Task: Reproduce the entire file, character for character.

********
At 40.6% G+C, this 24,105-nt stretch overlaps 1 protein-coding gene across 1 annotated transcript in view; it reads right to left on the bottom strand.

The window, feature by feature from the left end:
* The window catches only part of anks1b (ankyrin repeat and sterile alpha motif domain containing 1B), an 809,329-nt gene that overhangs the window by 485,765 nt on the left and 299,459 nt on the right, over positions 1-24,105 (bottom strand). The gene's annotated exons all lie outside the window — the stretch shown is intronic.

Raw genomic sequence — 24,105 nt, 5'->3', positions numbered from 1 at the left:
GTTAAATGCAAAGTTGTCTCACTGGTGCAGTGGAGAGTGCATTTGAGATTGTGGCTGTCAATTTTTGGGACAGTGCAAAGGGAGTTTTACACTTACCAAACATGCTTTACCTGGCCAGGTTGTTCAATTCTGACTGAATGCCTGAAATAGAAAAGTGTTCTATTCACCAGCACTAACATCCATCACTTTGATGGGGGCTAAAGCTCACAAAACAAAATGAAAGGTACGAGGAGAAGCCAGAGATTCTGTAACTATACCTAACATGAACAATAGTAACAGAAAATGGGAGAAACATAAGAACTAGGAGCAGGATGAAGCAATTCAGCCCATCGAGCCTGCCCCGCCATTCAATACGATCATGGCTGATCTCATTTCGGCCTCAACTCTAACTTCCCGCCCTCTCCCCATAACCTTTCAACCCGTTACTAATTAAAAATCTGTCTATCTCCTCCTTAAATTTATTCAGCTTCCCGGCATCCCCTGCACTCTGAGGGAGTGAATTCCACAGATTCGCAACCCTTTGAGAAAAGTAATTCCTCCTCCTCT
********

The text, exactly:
At 40.6% G+C, this 24,105-nt stretch overlaps 1 protein-coding gene across 1 annotated transcript in view; it reads right to left on the bottom strand.

The window, feature by feature from the left end:
* The window catches only part of anks1b (ankyrin repeat and sterile alpha motif domain containing 1B), an 809,329-nt gene that overhangs the window by 485,765 nt on the left and 299,459 nt on the right, over positions 1-24,105 (bottom strand). The gene's annotated exons all lie outside the window — the stretch shown is intronic.

Raw genomic sequence — 24,105 nt, 5'->3', positions numbered from 1 at the left:
GTTAAATGCAAAGTTGTCTCACTGGTGCAGTGGAGAGTGCATTTGAGATTGTGGCTGTCAATTTTTGGGACAGTGCAAAGGGAGTTTTACACTTACCAAACATGCTTTACCTGGCCAGGTTGTTCAATTCTGACTGAATGCCTGAAATAGAAAAGTGTTCTATTCACCAGCACTAACATCCATCACTTTGATGGGGGCTAAAGCTCACAAAACAAAATGAAAGGTACGAGGAGAAGCCAGAGATTCTGTAACTATACCTAACATGAACAATAGTAACAGAAAATGGGAGAAACATAAGAACTAGGAGCAGGATGAAGCAATTCAGCCCATCGAGCCTGCCCCGCCATTCAATACGATCATGGCTGATCTCATTTCGGCCTCAACTCTAACTTCCCGCCCTCTCCCCATAACCTTTCAACCCGTTACTAATTAAAAATCTGTCTATCTCCTCCTTAAATTTATTCAGCTTCCCGGCATCCCCTGCACTCTGAGGGAGTGAATTCCACAGATTCGCAACCCTTTGAGAAAAGTAATTCCTCCTCCTCT